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Snap, Crackle, and Ouch

Aviator C

When I worked in the Executive Office, we would get the occasional complaint letter about the “vacation from hell.”  Thankfully, these were very occasional, but the writers took some kind of perverse delight in comparing their vacation to the Griswold family.  Just for the record:  to date, I’ve never been involved with carrying a deceased family member in a yard chair attached to the roof of a car, I've never visited the house of mud, and none of my cousins are named “Eddie” (although I did go to high school with a former wife of Randy Quaid).  More importantly, I’ve never taken a major amusement park hostage with a BB pistol. 

However, I did recently complete a somewhat hellish vacation in one of the most Eden-like locations in North America, Oregon.  My wife, Tina, and I shared our Southwest flight from Dallas to Portland with my work colleague, Brad Hawkins.  After we went our separate ways in the Portland Airport, Brad would joke that he was the “last to see me undamaged.”  The day after arrival, we headed for two nights on the Oregon Coast at Rockaway Beach.  Dining on fresh crab, cheese from the nearby Tillamook Creamery, and fresh fish at Mo’s Restaurant, my last “undamaged” days were an idyllic interlude before fate took a sharp hand.  We even visited the Tillamook Air Museum which is sited on the old Tillamook Naval Air Station.  The museum is housed in the remaining wooden airship hangar (the second hangar burned down some years ago) which housed the blimps that patrolled the ocean off the Pacific Northwest during World War II.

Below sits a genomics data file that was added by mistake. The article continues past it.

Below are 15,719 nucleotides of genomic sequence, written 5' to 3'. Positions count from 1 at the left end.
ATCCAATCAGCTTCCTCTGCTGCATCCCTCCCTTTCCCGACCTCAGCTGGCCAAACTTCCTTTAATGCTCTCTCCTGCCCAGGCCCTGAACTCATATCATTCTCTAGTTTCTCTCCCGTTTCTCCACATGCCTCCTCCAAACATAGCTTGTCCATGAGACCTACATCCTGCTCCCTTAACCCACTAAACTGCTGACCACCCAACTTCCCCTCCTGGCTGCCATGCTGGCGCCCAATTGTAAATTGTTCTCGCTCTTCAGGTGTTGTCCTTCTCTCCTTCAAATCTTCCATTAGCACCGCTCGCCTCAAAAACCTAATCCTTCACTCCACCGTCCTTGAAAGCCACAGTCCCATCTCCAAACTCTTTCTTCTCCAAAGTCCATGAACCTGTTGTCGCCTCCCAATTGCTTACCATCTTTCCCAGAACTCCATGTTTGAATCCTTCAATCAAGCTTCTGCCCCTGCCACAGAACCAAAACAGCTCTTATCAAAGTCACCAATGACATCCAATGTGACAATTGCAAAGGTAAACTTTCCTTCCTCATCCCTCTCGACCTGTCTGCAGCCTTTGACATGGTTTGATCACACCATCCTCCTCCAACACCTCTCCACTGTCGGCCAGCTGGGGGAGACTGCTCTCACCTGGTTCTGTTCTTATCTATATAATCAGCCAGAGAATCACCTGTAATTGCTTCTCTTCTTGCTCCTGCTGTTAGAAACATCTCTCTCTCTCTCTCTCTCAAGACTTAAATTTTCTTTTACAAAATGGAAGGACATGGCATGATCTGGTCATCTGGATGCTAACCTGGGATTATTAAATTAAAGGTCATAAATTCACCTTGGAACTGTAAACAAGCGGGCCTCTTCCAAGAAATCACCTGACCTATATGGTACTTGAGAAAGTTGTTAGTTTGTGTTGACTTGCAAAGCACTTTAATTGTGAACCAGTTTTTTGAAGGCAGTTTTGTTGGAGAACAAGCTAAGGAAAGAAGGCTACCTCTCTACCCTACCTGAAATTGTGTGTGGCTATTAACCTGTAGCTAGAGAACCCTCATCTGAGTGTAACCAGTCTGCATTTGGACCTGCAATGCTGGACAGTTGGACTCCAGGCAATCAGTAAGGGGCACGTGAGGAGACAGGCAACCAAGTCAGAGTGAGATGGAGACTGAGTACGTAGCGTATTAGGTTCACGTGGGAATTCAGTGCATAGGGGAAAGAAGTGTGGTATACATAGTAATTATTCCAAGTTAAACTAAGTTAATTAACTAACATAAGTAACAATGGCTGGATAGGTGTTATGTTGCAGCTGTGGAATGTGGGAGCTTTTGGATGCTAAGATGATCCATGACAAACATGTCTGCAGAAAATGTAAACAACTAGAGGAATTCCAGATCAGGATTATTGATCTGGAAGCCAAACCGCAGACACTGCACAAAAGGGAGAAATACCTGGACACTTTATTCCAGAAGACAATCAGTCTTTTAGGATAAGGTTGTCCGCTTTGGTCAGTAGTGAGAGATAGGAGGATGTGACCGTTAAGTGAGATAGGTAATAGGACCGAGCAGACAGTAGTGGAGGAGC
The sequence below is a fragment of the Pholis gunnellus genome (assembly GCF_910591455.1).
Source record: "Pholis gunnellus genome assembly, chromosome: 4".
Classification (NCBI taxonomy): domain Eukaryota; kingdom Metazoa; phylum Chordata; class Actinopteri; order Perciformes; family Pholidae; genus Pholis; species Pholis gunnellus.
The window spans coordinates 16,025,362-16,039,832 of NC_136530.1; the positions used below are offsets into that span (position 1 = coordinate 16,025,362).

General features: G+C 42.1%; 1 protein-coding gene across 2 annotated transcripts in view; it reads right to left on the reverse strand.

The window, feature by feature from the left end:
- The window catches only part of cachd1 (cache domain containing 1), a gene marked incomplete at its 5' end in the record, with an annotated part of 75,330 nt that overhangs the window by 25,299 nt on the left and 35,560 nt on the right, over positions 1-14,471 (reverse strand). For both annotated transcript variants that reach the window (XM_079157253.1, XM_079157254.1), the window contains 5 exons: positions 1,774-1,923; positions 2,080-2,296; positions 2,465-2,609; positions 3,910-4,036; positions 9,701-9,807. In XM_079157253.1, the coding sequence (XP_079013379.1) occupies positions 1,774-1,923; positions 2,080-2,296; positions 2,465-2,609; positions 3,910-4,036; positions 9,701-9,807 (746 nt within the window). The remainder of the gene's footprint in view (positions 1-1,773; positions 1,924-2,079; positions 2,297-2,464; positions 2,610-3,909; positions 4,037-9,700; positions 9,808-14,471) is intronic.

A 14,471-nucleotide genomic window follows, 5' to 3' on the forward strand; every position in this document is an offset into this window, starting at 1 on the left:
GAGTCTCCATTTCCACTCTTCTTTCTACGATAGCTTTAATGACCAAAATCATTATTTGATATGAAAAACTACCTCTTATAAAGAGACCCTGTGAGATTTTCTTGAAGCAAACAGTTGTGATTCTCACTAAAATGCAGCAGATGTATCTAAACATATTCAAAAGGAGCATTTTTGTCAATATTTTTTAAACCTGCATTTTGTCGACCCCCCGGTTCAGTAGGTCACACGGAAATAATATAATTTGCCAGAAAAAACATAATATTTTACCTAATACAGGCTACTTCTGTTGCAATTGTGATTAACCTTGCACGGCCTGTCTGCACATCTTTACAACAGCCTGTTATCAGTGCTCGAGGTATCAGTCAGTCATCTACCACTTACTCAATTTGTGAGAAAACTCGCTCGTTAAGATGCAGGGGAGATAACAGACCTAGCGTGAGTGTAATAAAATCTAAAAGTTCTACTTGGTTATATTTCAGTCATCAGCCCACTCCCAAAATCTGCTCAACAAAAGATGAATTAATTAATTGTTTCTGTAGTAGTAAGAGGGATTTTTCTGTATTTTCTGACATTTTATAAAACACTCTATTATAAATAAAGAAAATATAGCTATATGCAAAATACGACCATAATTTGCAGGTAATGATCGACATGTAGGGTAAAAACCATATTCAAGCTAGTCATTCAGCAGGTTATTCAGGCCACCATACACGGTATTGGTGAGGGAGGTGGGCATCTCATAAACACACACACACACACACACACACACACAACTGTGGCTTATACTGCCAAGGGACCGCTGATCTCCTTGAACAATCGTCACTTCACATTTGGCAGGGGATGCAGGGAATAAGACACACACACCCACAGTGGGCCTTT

The day we left Rockaway Beach, we were headed for Astoria at the mouth of the Columbia River.  We stopped en route at Fort Stevens which is now a state park.  The fort used to house gun turrets which protected the Columbia from attackers starting with the Civil War until the end of World War II, and walking through the grounds is like going back 80 or 90 years in time.  Our hotel in Astoria was right on the Columbia River, and a big cruise ship had stopped in town and was docked adjacent to the hotel.  We could see the ship was preparing to leave port, so we walked down to the dock and saw it off.  On the way back to the hotel, we were strolling across an empty field and I tripped on my right foot.  After two awkward stumbles, I did a nose dive into the ground right onto my left shoulder.  (My graceful actions could have secured a starring role on "America’s Funniest Whale Videos.")  In the hopes that my arm was just sprained, I gutted through the next couple of days assisted by ice packs and extra-strength over the counter pain relievers.  (Not to mention a few, blood-curdling yells, when Tina pulled the wrong way on my arm.)

When I got home to Texas, I found out what I had damaged.  The humerus bone in my left arm was broken in three places.  I had surgery to place a metal plate over the broken part of the bone to get it to grow back together, and I have been sidelined for the past two months.  During my "hurtful" hiatas, I celebrated little successes, like being able to put on a T-shirt by myself, or the day when I could tie my own shoes.  One of the happiest days was when I could take off my sling, and recently, I have been able to lie on my side again. 

Throughout it all, there have been plenty of heroes in my life.  Tina has waited on me, hand and foot, and I am so grateful for her love and concern.  My surgeon, Dr. Ward, has helped put the shattered bone back into working condition.  Years ago, Colleen Barrett put together the Internal Customer Care (ICC) Team to track and assist folks like me with medical conditions, and my thanks to her and to Gary Kelly for his continued support of ICC.  ICC Teammembers Cynthia and Linda kept in touch with me, and I received a lot of "we are thinking of you gifts."  Finally my thanks go to my Communications Coworkers for their support, funny notes, and care.  After some intensive therapy, Dr. Ward says my arm should be back to normal in a month, but the prognosis for my mental state remains "twisted."

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